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Heidi Stevens is a columnist for the Chicago Tribune.

Has an Inauguration Day ever looked more like America?

The racial and ethnic and gender diversity: From Kamala Harris, a Black woman of South Asian descent, being sworn in by Sonia Sotomayor, the first Latina to serve on the U.S. Supreme Court, to Jennifer Lopez addressing the crowd in Spanish after singing “This Land is My Land.”

The blended families: President Joe Biden was surrounded by children and grandchildren (“a whole bunch of Bidens,” Sen. Amy Klobuchar called them), from both the late Neilia Hunter Biden and Jill Biden, his wife of 42 years. Harris was accompanied by her stepchildren, the son and daughter of her husband, Doug Emhoff — who are named, by the way, after American jazz greats John Coltrane and Ella Fitzgerald.

Harris and Emhoff’s mixed-faith marriage — he’s Jewish; she was raised with a mixture of Hinduism and Christianity.

Pete Buttigieg, Biden’s newly appointed transportation secretary, seated next to his husband, Chasten.

Country singer Garth Brook’s gorgeous rendition of “Amazing Grace,” sung in bluejeans.

The nods to those who came before us: National Youth Poet Laureate Amanda Gorman’s breathtaking call to live up to America’s promise. (“We will not march back to what was, but move to what shall be.”) Harris’ purple coat, which is thought to be a tribute to Shirley Chisholm, the first African American woman to run for president. A benediction delivered by the Rev. Silvester Beaman, the pastor of Bethel African Methodist Episcopal Church in Wilmington, Delaware, and a longtime friend of the late Beau Biden.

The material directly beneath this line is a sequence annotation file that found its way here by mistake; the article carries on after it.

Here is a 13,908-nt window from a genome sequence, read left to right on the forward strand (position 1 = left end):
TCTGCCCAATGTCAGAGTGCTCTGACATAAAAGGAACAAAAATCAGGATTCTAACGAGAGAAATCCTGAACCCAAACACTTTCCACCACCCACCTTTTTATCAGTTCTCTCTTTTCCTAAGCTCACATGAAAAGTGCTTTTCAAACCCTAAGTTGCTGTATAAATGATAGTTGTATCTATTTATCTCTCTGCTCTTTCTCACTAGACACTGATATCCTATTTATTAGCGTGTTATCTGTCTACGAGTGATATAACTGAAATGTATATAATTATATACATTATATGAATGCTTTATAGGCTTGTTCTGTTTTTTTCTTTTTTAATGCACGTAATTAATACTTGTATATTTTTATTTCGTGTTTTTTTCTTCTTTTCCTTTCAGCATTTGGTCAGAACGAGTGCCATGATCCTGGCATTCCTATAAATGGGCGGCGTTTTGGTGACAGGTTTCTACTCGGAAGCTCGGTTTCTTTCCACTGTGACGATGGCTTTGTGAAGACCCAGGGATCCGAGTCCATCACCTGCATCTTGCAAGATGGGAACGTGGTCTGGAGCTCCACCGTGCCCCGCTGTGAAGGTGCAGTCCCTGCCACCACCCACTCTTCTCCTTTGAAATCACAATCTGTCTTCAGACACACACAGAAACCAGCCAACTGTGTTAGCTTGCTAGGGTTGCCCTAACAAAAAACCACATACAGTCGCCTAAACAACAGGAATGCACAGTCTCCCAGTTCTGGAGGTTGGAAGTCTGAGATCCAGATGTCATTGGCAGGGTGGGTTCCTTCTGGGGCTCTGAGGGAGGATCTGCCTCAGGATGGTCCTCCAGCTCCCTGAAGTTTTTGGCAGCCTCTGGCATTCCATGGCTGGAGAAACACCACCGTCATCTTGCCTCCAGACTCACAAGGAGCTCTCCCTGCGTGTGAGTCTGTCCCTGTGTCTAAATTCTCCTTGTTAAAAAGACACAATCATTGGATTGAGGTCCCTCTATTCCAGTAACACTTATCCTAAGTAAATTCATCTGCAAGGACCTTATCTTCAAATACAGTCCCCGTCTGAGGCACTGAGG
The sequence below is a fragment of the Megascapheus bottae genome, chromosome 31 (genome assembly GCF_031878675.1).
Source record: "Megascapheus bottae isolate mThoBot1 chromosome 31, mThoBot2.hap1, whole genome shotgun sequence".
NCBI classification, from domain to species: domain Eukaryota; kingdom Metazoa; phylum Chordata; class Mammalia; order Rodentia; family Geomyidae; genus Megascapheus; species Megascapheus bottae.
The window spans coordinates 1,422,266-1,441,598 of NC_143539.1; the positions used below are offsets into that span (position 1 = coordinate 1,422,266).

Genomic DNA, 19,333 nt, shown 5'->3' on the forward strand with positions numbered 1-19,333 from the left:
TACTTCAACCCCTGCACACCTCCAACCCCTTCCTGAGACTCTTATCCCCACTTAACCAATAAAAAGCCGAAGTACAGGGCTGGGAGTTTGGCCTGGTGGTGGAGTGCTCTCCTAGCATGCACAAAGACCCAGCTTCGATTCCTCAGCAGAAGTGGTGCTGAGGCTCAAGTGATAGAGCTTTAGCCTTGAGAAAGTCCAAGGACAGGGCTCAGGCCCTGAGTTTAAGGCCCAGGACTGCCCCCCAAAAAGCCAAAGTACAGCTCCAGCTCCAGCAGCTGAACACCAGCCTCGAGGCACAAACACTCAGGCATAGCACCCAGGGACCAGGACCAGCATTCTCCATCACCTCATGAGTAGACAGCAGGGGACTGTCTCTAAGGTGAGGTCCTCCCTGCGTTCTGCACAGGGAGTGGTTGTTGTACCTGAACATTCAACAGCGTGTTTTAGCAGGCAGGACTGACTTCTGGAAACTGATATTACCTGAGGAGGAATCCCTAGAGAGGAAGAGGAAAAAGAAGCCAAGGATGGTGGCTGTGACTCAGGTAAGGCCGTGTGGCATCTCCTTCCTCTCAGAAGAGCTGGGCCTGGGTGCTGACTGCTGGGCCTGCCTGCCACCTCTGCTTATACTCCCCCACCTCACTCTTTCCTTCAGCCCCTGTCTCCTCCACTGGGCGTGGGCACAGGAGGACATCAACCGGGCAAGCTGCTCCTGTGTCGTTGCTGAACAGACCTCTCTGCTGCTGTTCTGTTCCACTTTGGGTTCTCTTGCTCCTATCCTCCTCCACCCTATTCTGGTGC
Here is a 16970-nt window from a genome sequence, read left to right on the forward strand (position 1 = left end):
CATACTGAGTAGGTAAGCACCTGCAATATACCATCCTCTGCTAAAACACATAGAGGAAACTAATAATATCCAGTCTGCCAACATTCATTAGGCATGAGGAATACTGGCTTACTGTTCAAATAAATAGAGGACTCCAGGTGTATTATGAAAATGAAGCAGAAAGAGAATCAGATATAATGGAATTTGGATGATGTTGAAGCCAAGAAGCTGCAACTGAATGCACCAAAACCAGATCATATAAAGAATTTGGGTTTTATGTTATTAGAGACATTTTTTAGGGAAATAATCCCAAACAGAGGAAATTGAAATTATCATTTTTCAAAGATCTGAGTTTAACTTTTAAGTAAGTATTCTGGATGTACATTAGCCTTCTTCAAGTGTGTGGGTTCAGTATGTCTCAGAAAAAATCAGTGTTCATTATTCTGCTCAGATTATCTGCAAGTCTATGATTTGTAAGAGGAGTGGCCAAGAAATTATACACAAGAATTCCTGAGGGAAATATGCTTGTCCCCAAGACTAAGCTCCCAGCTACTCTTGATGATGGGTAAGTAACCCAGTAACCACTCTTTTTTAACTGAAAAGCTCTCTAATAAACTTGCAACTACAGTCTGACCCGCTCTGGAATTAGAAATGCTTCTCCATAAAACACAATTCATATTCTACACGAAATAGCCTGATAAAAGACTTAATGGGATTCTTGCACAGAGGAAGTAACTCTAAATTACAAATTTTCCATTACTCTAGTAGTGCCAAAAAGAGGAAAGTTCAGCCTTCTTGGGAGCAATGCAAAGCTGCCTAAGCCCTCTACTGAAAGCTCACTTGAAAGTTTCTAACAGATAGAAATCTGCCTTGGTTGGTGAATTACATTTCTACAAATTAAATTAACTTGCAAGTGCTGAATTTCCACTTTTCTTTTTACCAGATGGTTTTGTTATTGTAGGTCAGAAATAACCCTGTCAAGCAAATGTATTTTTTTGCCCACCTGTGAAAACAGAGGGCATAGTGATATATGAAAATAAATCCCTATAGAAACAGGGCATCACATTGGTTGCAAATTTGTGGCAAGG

The sound of somebody’s baby crying in the silent pauses between speakers. (You’re witnessing history, baby!)

All of it painted a full and beautiful portrait.

The world was watching on Wednesday — possibly with bated breath, given the events of the past two weeks. America showed its best, truest self.

“We’ll lead not merely by the example of our power,” Biden told the crowd, “but by the power of our example.”

It was a hopeful sight, this Inauguration Day.

It was also a sobering one. The masks on nearly every face, the absence of jubilant crowds to bear witness, the absence of Biden’s immediate predecessor, the tens of thousands of troops deployed to secure the ceremony. All are reminders of the work ahead and the bitterly divided culture in which that work must take place.

But America’s diversity is its strength, and that diversity and strength were on full display Wednesday, more so than any Inauguration Day I’ve witnessed.

“Somehow we’ve weathered and witnessed a nation that isn’t broken,” Gorman recited, “but simply unfinished.”

“And yes,” she continued, “we are far from polished, far from pristine. But that doesn’t mean we are striving to form a union that is perfect. We are striving to forge a union with purpose.”

Her words were the ceremony’s high point. Her message should be the nation’s pledge, so that our purpose includes, honors and values the lives of all Americans.